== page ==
Angelica, also known as garden angelica, wild celery, and Norwegian angelica, is a biennial plant. Though there are many species of Angelica, Angelica archangelica is the one used for medicinal purposes. It probably originated in Syria, where it spread to cooler European climates and adapted. Its name comes from a supposed dream a man had during the Middle Ages in which the archangel Michael told him the use of this plant would cure the bubonic plague, which at that time was rampaging through Europe. From then on, the plant was said to have the power to ward off evil spirits as well as other mystical powers.
While angelica does not have the potential to influence the spiritual realm, it has many other uses as a medicinal herb. It has been long used as a digestive aid, as well as for relief of anemia, chest pain, and bronchitis. Tea made from the leaves can be used as a skin refresher or eyewash, and compresses made from the roots or leaves can relieve gout or rheumatism. The stems, which taste slightly like celery, can be used in salads or candied.
Angelica is a tall plant and can reach a height of 6-8 feet. It produces small white flowers in umbels perched atop slender stalks. During the first year it only produced leaves; from the second year onward it will grow taller. It is recommended to plant angelica annually to ensure a steady supply as it is a short-lived perennial. It flowers after two years and dies a year or two later.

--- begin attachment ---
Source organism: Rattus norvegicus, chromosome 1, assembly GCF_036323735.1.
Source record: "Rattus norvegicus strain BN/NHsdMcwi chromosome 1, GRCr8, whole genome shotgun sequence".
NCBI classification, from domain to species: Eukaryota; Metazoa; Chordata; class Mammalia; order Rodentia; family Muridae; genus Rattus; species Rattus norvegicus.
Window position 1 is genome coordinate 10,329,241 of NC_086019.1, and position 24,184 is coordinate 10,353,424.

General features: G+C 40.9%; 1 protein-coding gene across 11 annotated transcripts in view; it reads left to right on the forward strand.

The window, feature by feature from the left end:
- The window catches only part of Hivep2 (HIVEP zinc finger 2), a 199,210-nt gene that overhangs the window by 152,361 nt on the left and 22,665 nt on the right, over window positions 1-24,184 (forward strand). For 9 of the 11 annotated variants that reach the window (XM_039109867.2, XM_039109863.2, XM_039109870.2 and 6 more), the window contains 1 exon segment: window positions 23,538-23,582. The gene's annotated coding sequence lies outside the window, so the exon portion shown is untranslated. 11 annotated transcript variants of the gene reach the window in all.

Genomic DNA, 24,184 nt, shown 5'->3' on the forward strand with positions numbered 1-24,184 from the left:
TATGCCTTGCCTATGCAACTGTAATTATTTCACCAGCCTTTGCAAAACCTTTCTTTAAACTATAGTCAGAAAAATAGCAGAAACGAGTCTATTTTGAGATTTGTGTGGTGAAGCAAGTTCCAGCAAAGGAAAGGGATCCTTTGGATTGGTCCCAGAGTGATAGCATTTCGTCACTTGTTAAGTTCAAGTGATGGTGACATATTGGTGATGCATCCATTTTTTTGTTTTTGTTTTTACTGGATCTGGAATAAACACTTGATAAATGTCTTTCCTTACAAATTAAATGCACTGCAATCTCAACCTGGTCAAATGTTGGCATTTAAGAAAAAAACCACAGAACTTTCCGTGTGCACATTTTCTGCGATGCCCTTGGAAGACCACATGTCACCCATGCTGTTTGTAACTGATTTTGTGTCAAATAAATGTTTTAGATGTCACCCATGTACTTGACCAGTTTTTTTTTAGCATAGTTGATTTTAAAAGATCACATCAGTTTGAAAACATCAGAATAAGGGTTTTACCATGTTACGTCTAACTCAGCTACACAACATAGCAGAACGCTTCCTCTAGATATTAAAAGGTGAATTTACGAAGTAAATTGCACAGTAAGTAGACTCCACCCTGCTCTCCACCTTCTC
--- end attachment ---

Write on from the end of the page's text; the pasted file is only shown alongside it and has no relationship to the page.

Angelica prefers cool climates and a shady-to-partial-sun location. It also likes moist, rich soil. It should be given extra room in the garden as it spreads 2-4 feet. It is recommended to start the seeds indoors after a period of stratification. Lightly tamp seeds into the surface of the soil (1/4’’ deep) and expose them to heat and light for germination. When the seedlings are 3-4’’, transplant 12’’ inches apart and allow 36’’ between rows.
Harvesting and Processing Angelica
All parts of the angelica plant can be used. If using the root, it should be harvested in the autumn of the first year to avoid it being worm-eaten and moldy. It can be sliced into pieces to facilitate the drying process. Angelica root can also be used fresh.
Cut the leaves the summer after transplanting and either dry or use fresh. The flowers, if they are to be used, should be cut off before they develop seeds. The stem should be cut in mid-summer. The seedheads should be harvested after the dew has evaporated and spread out on a piece of cloth for drying. When they are sufficiently dry, beat the seeds out and filter them to remove any pieces of stalk or seedhead. The seeds must be completely dry before storing in airtight containers.